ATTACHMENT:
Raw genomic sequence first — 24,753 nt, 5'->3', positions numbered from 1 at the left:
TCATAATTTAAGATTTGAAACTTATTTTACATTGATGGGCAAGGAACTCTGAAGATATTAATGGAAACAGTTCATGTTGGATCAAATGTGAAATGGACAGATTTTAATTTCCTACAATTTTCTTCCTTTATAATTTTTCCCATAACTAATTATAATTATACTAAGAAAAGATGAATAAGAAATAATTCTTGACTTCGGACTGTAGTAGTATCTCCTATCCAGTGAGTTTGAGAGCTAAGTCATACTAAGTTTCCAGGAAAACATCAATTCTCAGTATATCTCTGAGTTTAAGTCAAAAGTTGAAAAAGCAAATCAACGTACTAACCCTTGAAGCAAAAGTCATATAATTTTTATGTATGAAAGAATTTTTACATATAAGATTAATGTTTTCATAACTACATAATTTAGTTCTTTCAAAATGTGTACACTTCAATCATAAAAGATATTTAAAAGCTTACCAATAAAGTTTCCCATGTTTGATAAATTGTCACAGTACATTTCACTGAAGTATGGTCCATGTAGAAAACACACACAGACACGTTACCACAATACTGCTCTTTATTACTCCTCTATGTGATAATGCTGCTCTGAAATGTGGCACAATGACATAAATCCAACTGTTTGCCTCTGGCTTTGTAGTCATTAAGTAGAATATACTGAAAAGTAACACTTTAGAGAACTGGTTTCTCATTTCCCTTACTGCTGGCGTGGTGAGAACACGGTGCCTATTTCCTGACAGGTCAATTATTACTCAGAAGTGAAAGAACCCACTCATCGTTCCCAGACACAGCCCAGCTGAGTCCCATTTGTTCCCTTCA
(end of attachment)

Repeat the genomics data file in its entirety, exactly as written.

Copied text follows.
Raw genomic sequence first — 24,753 nt, 5'->3', positions numbered from 1 at the left:
TCATAATTTAAGATTTGAAACTTATTTTACATTGATGGGCAAGGAACTCTGAAGATATTAATGGAAACAGTTCATGTTGGATCAAATGTGAAATGGACAGATTTTAATTTCCTACAATTTTCTTCCTTTATAATTTTTCCCATAACTAATTATAATTATACTAAGAAAAGATGAATAAGAAATAATTCTTGACTTCGGACTGTAGTAGTATCTCCTATCCAGTGAGTTTGAGAGCTAAGTCATACTAAGTTTCCAGGAAAACATCAATTCTCAGTATATCTCTGAGTTTAAGTCAAAAGTTGAAAAAGCAAATCAACGTACTAACCCTTGAAGCAAAAGTCATATAATTTTTATGTATGAAAGAATTTTTACATATAAGATTAATGTTTTCATAACTACATAATTTAGTTCTTTCAAAATGTGTACACTTCAATCATAAAAGATATTTAAAAGCTTACCAATAAAGTTTCCCATGTTTGATAAATTGTCACAGTACATTTCACTGAAGTATGGTCCATGTAGAAAACACACACAGACACGTTACCACAATACTGCTCTTTATTACTCCTCTATGTGATAATGCTGCTCTGAAATGTGGCACAATGACATAAATCCAACTGTTTGCCTCTGGCTTTGTAGTCATTAAGTAGAATATACTGAAAAGTAACACTTTAGAGAACTGGTTTCTCATTTCCCTTACTGCTGGCGTGGTGAGAACACGGTGCCTATTTCCTGACAGGTCAATTATTACTCAGAAGTGAAAGAACCCACTCATCGTTCCCAGACACAGCCCAGCTGAGTCCCATTTGTTCCCTTCA